The months of chemo were hellacious. I was sicker than I’d ever been before or since….for three weeks out of every month. Thankfully for those facing cancer now, things have improved and chemo is much easier to handle.

The only long term side effects I’ve had are 33 additional years of life (so far) and both my sons were born naked…….

The surgery performed on Dec. 12, 1980 was the last sign of cancer in my body. It’s a somewhat arbitrary anniversary, but it’s as good as any to celebrate survival. I am thankful for each and every day of life. Since that day, through good times and bad, I have realized that life is a blessing no matter what.

No matter what….

Enjoy life and enjoy Denton!!!

Dentoning….Invisible Denton

There is the Denton we all see and love……..vibrant, fun, comfortable, familiar, busy and diverse. There is another Denton that few see and many don’t know exists. Homeless Denton co-habitates with our daily lives and is anchored in places that would amaze many.

We all see people we suspect are without daily shelter…..we may even be approached on occasion by someone asking for a handout, but we don’t have the obvious clues of people at busy intersections, signs in hand, asking for money for one need or another as we do in larger cities. The absence of this does not mean there are not people struggling to live beside the roads, under the bridges and in camps in the woods of Denton.

A Denton home...

A Denton home…

Denton has programs to feed and provide essential needs to the less fortunate. Our Daily Bread is probably the most noticeable of these essential centers. Our Daily Bread has food, personal hygiene items, some transportation and even medical care for the homeless. When it comes to shelter though, the pickings are slim. The Salvation Army has very limited space, with separate areas for men and women. But they cannot begin to handle the numbers that live within the City of Denton.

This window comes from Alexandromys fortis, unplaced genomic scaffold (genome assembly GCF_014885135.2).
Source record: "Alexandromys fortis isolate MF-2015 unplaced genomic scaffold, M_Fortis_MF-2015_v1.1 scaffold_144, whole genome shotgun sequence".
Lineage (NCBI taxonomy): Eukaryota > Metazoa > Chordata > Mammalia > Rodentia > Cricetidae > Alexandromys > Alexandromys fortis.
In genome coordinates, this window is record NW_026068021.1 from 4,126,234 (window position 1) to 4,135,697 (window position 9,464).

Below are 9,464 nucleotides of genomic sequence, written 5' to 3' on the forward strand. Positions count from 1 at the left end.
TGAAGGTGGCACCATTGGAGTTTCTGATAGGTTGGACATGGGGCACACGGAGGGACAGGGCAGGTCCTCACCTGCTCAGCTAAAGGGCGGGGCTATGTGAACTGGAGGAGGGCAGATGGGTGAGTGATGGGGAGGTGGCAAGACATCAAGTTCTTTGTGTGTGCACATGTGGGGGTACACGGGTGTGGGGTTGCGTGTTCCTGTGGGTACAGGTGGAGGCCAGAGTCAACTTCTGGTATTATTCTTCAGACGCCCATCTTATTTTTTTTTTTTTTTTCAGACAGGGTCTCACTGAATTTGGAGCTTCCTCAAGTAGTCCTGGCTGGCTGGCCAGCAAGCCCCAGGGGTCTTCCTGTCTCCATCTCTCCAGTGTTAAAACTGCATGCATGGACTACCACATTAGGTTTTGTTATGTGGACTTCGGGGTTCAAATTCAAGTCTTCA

The homeless are homeless due to many different reasons. Some have mental issues, others substance abuse problems, some are homeless due to the economy……….some just chose that life. I think the average Dentonite would be dumbfounded at, for the most part, the invisible population of homeless people in our city.

Some live in alleys, under bridges, in abandoned buildings, but a large number of the homeless live in camps within a mile or two of our Square. These camps consist of visqueen (yes, that is the correct spelling) covered mattresses and sleeping bags, in tents, boxes, or out in the open. Often tucked in thickets which provide additional protection, these “homes” are the only shelter from the elements these people know. Some are bunched together, but most house just one person.